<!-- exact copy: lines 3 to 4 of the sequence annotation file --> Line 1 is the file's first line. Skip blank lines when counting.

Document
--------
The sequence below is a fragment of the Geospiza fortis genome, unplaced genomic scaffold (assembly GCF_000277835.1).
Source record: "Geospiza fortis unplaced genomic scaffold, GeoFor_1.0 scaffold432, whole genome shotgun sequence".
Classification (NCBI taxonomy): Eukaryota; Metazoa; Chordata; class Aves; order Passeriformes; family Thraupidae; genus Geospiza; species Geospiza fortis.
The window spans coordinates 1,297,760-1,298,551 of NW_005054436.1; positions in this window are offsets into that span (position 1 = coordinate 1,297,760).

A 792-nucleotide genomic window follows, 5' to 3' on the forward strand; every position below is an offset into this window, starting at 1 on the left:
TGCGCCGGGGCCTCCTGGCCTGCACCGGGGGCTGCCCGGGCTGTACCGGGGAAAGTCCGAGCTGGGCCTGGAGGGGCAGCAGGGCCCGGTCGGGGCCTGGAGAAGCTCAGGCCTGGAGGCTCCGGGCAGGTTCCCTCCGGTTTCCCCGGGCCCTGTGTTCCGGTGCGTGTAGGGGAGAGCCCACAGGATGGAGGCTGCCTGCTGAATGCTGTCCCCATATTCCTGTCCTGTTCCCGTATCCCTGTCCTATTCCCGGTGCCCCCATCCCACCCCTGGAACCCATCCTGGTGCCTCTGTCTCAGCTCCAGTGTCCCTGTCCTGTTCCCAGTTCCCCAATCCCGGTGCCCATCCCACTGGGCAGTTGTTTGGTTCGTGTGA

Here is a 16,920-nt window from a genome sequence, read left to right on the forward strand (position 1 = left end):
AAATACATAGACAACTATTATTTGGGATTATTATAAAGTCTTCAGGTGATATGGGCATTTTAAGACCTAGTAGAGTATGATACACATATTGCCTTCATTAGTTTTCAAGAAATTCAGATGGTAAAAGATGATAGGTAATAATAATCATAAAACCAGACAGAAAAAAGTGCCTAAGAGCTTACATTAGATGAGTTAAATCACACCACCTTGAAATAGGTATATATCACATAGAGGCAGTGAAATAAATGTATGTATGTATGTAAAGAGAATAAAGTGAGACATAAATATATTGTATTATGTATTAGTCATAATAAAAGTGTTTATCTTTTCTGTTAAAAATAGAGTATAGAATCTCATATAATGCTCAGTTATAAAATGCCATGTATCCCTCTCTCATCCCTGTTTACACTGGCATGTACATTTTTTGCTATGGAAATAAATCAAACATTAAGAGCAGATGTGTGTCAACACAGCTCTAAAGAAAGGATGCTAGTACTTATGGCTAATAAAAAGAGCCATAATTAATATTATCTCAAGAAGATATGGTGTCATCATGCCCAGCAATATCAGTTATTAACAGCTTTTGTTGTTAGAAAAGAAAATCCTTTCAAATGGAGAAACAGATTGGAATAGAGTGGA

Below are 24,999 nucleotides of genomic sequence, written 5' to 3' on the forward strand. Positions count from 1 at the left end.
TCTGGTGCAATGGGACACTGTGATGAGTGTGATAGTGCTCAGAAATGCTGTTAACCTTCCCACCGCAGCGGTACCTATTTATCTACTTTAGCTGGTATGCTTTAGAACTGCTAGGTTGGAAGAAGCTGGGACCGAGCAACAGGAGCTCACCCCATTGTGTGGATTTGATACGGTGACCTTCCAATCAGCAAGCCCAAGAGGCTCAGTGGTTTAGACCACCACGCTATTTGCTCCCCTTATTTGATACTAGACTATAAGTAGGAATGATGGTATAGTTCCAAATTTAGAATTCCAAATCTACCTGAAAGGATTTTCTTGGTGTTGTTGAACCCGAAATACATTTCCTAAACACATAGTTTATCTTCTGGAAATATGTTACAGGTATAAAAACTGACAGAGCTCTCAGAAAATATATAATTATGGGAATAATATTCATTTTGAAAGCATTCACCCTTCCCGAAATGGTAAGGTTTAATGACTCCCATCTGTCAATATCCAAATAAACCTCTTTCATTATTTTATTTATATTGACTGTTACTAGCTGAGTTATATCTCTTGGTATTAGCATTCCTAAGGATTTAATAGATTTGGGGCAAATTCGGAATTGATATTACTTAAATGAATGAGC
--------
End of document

Classification (NCBI taxonomy): Eukaryota; Metazoa; Chordata; class Aves; order Passeriformes; family Thraupidae; genus Geospiza; species Geospiza fortis.
The window spans coordinates 1,297,760-1,298,551 of NW_005054436.1; positions in this window are offsets into that span (position 1 = coordinate 1,297,760).